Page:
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Volume 26 Issue 1 - September 2020

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  • Ensemble
  • Classical
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  • Choral
  • Jazz
  • Toronto
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  • September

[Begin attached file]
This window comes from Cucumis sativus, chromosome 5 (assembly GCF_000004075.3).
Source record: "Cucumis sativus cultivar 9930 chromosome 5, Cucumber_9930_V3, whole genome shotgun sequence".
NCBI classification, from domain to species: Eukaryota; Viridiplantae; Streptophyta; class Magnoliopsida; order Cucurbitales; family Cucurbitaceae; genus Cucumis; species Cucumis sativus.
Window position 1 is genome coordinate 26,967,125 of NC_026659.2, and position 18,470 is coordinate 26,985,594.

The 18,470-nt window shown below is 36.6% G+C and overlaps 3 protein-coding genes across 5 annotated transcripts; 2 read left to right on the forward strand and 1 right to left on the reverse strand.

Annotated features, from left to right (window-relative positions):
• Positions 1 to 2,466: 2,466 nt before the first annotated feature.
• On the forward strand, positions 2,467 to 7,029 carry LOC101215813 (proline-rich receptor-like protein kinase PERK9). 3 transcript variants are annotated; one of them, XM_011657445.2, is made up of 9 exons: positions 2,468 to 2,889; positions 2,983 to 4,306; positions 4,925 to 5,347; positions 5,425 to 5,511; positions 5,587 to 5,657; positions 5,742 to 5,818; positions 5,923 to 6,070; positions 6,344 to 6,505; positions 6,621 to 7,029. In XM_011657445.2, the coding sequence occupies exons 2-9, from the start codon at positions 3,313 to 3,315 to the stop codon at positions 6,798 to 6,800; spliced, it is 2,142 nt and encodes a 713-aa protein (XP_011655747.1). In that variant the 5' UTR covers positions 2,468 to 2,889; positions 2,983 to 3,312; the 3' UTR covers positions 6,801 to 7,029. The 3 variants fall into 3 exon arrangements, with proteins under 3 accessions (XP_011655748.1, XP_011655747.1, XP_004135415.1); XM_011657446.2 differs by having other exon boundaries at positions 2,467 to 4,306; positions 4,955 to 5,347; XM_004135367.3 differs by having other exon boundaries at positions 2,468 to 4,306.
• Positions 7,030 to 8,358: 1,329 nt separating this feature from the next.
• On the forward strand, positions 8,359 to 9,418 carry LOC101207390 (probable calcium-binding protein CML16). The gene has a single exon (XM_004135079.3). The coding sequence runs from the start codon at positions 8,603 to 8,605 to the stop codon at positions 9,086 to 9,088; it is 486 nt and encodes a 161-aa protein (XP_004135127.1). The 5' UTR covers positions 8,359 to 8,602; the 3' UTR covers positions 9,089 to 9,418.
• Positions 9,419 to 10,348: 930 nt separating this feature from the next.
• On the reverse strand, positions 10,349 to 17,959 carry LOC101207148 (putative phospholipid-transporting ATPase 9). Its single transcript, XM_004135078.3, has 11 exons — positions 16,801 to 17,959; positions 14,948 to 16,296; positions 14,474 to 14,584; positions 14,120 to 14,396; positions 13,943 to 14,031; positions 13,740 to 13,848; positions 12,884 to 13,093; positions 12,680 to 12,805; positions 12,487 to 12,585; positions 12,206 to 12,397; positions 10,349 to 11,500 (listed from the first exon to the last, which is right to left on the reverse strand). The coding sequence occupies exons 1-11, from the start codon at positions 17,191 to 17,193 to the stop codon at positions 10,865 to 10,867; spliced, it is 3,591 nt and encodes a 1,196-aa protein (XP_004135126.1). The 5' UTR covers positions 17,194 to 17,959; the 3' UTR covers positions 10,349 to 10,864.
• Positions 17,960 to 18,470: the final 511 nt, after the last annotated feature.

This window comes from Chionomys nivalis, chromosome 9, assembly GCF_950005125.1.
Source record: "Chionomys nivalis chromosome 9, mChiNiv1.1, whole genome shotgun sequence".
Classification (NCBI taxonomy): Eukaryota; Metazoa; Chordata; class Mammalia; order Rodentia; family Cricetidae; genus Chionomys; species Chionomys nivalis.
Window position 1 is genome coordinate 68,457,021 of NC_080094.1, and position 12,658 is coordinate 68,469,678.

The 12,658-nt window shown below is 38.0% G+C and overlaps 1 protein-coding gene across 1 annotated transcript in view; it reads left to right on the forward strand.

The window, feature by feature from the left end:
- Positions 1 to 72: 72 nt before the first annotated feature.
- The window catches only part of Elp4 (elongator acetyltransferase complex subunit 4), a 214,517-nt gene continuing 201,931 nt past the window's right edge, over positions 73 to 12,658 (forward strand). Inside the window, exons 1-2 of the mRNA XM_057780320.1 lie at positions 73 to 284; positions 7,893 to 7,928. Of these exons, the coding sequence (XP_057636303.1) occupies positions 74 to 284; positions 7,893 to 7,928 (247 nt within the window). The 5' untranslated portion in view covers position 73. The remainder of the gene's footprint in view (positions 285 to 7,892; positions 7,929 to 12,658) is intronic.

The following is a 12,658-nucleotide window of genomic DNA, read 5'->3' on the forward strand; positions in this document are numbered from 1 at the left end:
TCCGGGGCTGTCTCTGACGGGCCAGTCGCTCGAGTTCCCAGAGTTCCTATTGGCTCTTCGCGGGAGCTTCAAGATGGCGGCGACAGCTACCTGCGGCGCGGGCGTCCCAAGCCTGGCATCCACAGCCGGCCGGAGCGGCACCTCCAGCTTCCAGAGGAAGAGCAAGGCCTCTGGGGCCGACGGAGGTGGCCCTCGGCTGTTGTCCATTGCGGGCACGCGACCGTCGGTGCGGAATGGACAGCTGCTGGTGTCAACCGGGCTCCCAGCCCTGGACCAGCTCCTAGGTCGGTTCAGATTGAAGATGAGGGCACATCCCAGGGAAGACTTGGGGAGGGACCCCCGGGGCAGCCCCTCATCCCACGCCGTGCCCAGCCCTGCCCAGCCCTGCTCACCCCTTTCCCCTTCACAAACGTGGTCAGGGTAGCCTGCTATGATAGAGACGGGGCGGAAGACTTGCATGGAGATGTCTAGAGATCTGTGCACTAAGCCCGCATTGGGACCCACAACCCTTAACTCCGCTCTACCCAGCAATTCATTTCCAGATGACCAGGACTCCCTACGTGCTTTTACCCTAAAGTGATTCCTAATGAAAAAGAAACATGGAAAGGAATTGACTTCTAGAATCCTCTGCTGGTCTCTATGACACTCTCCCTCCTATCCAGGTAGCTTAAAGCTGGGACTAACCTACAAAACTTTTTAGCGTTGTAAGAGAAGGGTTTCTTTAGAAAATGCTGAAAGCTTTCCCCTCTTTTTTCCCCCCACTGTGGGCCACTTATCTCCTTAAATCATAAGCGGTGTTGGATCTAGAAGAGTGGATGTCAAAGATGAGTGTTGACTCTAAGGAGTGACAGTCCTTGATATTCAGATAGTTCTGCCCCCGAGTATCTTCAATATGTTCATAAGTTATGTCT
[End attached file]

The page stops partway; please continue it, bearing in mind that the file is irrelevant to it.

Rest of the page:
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Choral Scene: Uncharted territory: three choirs finding paths forward; Music Theatre: Loose Tea on the boil with Alaina Viau’s Dead Reckoning; In with the New: what happens to soundart when climate change meets COVID-19; Call to action: diversity, accountability, and reform in post-secondary jazz studies; 9th Annual TIFF Tips: a filmfest like no other; Remembering: Leon Fleisher; DISCoveries: a NY state of mind; 25th anniversary stroll-through; and more. Online in flip through here, and on stands commencing Tues SEP 1.